In my line of work, as an e-learning designer in the corporate world, I seldom get the opportunity to teach in the more traditional context. What I do is mostly creating a product for people to learn from on their own, without the help of a teacher. I do however have an agreement for cooperation with a company which wants me to produce a blended learning course in the next few months, and chances are I will also be facilitating the online meetings for them and possibly teach some during the IRL sessions. Topic 4 gave me inspiration and highlighted a few things that I will make sure to incorporate in my course.

One of the ideas behind the course that the company wants me to make a blended learning version of, is to create a community. When the participants have passed the examination and gets their certificate, they also get access to this community. This means that a learning network is already in place once they are ready – but I as a course producer and facilitator also have to establish a sense of community with open communication and trust during the course. This is also what’s stated in Vaughan, Cleveland-Innes and Garrison’s “Teaching in blended learning environments (2013):

“The following principles provide a map and guide to creating and sustaining purposeful communities of inquiry: 

1. Plan for the creation of open communication and trust. 
2. Plan for critical reflection and discourse. 
3. Establish community and cohesion.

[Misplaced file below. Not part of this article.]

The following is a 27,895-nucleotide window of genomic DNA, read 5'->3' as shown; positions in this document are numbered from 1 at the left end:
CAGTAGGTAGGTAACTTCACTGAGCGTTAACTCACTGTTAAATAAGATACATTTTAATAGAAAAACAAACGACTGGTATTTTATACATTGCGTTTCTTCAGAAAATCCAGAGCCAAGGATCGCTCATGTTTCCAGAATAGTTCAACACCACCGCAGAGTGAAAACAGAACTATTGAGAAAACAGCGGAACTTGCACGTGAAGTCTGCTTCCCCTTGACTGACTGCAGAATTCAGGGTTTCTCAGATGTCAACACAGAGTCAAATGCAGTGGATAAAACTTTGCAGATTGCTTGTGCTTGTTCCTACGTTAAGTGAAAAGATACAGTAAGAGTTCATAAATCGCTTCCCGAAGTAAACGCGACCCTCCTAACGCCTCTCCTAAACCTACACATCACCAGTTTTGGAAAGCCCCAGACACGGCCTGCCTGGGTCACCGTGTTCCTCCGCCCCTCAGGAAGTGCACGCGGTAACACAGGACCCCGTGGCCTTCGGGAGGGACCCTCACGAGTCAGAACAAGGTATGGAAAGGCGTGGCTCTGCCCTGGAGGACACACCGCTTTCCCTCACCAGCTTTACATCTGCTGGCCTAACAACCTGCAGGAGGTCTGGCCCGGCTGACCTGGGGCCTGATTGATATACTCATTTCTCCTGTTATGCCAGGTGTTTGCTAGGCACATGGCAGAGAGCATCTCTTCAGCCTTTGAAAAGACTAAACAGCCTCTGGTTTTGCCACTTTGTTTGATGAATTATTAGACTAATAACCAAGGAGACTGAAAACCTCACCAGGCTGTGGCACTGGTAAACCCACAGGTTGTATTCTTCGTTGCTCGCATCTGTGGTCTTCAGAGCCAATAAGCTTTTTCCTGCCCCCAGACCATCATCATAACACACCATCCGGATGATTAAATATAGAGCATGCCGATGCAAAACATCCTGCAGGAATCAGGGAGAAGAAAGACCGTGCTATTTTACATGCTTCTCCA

4. Establish inquiry dynamics (purposeful inquiry). 
5. Sustain respect and responsibility. 
6. Sustain inquiry that moves to resolution. 
7. Ensure assessment is congruent with intended processes and outcomes.”

As a former student of the IRL course that I’m to rework as a blended learning course I’ve noticed that open communication and trust is key in this particular course. A lot of participants are unsure of their own competence within the area and are afraid to say or do something wrong. This means that it’s more important than ever for the facilitator to create a safe environment, something I discussed in my previous blog post about Personal Learning Networks.

Finally, one thing that has become obvious during my time as a student in different courses during the years is the importance of selection. As a teacher you will have to “kill your darlings”. Sometimes we come up with so many great ideas, and we want to try them all, but we need to choose – and choose wisely. Otherwise we end up doing exactly what Vaughan, Cleveland-Innes and Garrison warn for in their “Teaching in blended learning environments (2013):

“The key is to avoid, at all costs, simply layering on activities and responsibilities until the course is totally unmanageable and students do not have the time to reflect on meaning and engage in discourse for shared understanding.”

References: Vaughan, N. D., Cleveland-Innes, M., & Garrison, D. R. (2013). Teaching in blended learning environments: Creating and sustaining communities of inquiry. Edmonton: AU Press

Building trust in blended learning